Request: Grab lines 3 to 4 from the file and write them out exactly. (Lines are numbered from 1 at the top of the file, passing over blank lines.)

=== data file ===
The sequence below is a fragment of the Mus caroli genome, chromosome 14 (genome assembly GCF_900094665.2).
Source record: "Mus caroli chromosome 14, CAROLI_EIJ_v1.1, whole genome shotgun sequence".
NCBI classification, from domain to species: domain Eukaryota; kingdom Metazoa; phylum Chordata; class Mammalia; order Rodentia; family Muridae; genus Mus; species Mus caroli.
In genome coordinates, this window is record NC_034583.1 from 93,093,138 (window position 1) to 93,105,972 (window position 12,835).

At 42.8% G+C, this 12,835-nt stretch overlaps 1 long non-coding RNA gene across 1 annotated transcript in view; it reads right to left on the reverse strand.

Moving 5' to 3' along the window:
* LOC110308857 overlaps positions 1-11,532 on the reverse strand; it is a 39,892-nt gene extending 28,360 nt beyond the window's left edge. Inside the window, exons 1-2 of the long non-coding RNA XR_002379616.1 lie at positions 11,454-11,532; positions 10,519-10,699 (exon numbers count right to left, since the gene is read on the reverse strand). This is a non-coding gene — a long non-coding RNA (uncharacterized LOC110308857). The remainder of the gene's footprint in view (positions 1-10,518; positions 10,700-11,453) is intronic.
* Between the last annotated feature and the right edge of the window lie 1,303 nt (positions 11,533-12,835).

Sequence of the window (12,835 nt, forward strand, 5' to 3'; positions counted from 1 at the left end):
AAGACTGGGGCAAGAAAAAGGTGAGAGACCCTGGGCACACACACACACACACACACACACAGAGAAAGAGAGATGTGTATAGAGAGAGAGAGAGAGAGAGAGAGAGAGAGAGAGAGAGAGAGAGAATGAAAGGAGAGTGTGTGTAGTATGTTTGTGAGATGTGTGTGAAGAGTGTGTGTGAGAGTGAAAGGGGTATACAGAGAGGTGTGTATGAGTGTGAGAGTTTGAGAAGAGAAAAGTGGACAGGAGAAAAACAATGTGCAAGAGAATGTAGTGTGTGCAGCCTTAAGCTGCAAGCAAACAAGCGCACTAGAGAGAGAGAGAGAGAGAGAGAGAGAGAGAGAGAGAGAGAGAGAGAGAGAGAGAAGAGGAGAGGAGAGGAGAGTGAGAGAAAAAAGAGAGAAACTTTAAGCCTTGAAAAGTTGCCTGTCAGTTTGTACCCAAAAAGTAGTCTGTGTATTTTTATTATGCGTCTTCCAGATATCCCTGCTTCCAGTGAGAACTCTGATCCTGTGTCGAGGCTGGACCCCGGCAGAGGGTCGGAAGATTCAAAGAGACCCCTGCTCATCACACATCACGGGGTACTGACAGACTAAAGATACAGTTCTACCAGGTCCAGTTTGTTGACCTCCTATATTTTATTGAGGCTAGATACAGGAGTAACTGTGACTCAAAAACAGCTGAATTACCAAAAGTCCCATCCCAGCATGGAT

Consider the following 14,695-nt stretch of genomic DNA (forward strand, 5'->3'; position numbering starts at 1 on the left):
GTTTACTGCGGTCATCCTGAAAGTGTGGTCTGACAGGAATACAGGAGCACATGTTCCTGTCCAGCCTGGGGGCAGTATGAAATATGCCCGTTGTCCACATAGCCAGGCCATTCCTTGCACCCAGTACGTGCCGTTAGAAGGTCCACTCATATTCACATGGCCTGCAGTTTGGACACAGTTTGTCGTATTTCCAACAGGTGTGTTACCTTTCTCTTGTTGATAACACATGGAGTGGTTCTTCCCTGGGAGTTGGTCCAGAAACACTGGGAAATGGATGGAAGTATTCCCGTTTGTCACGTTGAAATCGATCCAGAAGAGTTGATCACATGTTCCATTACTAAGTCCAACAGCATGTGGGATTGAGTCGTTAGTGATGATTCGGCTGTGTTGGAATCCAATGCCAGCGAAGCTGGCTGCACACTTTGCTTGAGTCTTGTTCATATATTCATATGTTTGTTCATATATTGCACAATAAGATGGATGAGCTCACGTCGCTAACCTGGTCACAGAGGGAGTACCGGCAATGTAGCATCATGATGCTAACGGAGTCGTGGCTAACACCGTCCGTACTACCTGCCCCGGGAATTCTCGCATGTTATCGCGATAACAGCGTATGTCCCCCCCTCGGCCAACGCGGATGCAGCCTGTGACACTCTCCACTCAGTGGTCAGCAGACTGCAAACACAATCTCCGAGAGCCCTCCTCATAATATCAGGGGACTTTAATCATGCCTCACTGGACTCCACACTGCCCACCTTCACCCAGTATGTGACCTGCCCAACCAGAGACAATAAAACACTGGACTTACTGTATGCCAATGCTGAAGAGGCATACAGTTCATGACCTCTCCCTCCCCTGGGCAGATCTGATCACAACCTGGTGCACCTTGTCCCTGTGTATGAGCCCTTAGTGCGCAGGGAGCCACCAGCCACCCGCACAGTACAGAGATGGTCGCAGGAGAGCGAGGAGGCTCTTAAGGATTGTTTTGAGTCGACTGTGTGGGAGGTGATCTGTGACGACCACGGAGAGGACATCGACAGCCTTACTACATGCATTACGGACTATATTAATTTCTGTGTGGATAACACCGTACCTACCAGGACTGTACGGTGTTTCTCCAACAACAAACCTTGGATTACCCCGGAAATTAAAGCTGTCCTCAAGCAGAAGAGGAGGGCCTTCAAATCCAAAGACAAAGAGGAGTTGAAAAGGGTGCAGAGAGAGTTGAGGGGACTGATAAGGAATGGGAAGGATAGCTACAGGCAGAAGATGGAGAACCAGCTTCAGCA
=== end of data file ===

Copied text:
NCBI classification, from domain to species: domain Eukaryota; kingdom Metazoa; phylum Chordata; class Mammalia; order Rodentia; family Muridae; genus Mus; species Mus caroli.
In genome coordinates, this window is record NC_034583.1 from 93,093,138 (window position 1) to 93,105,972 (window position 12,835).